A Tale of Two Conventions

Reversal in Candidates Philosphy tells how Parties Feel About the Election 

 

Sean Trende

Article Reprint

The political conventions are (finally) over, and with that the general election (finally, or at least officially) begins in earnest. In the next few days we’ll be subjected to endless analyses of what went right, what went wrong, and what was a wash. Most of these will reflect highly subjective impressions of analysts who have virtually nothing in common with your average swing voter.

 

So let’s try something different. Instead, I think it is at least somewhat useful to look at the conventions and see what they tell us about what the campaigns think about the election. After all, they have reams of data on swing voters, and on the state of the race.

 

Let’s start with the Republicans. They had a very strange convention for a challenging party. For starters, the speakers largely avoided Mitt Romney, at least until the last night. Chris Christie drew heated criticism for his lack of celebration of the presumptive nominee. But it wasn’t just Christie. Marco Rubio’s speech mentioned Romney’s name twice; Susana Martinez mentioned him twice; Condoleezza Rice used his name five times. Combined, that’s fewer mentions of Romney than Ted Strickland uttered in his speech at the Democratic convention.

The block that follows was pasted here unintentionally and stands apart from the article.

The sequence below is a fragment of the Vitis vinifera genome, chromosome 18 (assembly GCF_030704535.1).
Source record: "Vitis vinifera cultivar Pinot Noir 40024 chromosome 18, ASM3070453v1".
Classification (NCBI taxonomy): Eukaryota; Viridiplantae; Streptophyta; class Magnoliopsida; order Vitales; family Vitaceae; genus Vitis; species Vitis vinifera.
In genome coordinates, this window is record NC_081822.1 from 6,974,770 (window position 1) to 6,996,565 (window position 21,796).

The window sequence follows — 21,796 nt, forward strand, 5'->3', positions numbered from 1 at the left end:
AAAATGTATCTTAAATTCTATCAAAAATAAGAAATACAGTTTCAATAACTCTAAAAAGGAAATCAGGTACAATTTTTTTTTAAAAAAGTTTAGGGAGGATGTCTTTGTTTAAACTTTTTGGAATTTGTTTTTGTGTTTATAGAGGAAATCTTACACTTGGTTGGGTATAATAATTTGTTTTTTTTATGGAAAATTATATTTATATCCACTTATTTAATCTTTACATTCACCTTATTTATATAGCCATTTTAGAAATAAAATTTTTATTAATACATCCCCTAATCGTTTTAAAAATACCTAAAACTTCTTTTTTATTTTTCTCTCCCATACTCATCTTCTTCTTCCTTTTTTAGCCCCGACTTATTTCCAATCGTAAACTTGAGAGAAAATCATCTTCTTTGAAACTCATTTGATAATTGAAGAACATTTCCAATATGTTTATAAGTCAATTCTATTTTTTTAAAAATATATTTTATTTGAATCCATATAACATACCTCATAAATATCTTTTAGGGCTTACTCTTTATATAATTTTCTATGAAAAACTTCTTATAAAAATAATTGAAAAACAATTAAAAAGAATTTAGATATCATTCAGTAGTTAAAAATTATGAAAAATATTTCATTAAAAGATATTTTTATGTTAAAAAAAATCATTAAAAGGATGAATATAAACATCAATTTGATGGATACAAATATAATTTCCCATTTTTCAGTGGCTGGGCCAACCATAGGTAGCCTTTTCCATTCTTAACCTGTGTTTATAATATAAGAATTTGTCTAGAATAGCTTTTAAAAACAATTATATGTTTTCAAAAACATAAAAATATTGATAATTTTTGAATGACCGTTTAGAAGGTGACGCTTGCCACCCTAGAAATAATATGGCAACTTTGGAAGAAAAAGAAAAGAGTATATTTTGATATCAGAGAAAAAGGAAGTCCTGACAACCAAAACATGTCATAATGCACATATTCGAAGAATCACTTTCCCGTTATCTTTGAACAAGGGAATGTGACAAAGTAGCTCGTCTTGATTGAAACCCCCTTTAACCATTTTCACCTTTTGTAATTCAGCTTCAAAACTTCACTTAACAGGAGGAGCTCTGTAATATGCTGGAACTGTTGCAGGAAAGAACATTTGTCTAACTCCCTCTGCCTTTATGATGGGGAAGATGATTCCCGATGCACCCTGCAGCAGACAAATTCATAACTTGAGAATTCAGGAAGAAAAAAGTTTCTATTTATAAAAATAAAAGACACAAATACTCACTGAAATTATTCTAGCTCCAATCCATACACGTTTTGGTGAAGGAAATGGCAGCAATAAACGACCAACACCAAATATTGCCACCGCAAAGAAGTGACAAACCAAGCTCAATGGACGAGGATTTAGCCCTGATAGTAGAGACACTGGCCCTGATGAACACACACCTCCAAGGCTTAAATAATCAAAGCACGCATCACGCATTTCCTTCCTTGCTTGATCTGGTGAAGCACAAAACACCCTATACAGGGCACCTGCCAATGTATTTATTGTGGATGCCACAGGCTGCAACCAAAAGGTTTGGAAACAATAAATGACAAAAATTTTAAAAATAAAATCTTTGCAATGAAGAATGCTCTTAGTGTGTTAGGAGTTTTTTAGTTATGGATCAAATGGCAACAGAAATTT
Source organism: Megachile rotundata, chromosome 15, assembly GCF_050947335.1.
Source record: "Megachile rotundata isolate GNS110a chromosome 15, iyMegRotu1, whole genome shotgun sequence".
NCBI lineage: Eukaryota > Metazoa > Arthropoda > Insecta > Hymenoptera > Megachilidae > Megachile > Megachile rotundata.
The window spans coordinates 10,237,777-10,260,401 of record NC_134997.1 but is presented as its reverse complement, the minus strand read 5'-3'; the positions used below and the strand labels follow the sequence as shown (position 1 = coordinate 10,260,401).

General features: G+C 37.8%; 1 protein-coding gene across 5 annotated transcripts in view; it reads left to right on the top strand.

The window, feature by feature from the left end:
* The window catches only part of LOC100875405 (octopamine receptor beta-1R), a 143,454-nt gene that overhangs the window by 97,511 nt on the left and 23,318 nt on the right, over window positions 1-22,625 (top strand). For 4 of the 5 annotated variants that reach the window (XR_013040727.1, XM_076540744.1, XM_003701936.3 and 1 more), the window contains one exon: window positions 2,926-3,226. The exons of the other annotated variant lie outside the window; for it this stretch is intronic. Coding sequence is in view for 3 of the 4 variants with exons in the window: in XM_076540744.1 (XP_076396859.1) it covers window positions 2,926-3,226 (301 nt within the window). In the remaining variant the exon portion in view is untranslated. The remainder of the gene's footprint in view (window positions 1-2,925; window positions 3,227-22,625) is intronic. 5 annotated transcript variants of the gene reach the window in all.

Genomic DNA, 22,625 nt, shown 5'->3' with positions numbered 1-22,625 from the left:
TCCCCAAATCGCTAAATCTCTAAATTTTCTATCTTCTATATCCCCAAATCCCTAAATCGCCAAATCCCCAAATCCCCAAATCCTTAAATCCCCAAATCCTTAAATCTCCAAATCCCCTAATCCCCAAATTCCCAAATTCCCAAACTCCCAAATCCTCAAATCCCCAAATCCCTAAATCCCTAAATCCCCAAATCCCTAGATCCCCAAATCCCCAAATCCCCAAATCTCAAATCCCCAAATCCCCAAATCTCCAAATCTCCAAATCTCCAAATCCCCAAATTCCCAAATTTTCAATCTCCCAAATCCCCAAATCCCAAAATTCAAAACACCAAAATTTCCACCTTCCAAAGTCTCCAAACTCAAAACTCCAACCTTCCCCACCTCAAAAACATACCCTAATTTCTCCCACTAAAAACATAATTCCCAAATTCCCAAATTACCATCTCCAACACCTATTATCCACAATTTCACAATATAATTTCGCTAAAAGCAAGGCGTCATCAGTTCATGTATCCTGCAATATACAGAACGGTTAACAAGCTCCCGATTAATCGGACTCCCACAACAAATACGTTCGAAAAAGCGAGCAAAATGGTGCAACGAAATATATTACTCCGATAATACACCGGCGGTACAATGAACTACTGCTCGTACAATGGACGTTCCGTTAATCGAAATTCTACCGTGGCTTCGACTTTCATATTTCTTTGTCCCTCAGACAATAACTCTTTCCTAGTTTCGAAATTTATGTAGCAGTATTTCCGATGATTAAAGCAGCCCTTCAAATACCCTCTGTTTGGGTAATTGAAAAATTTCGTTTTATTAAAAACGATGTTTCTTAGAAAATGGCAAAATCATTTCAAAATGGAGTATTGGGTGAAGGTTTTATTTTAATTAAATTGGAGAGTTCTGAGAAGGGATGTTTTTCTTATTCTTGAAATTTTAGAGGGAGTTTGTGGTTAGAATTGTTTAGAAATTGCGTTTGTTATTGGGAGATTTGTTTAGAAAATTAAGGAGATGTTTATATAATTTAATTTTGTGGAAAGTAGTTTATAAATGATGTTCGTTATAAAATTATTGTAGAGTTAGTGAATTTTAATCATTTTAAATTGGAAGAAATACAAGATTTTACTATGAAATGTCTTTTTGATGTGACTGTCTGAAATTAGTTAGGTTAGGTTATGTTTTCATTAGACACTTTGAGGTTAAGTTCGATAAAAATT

Challenger conventions are also typically filled with bashing of the incumbent president. But Rice and Christie never mentioned Barack Obama; Martinez mentioned him once; Rubio, three times. This isn’t to say that Republicans went easy on the president (Paul Ryan in particular prosecuted the case against him). But they spent an awful lot of prime time talking about things other than Obama and their nominee.

 

This all may tell us two things about how Team Romney views the race. First, they don’t see a lot of value in bashing Obama anymore. Americans know him, and their minds are by and large made up. In the 939 polls Gallup has taken since January 1, 2010, the president has been below 48 percent approval 80 percent of the time. He’s also been above 43 percent approval 80 percent of the time.

 

This year in particular has seen even more stability; his approval has been below 48 percent 79 percent of the time and above 43 percent 93 percent of the time. That is remarkable. The only really surprising change over the past few months has been the decline in his favorable ratings; contrary to the prevailing narrative, they are only marginally better than Romney’s at this point.

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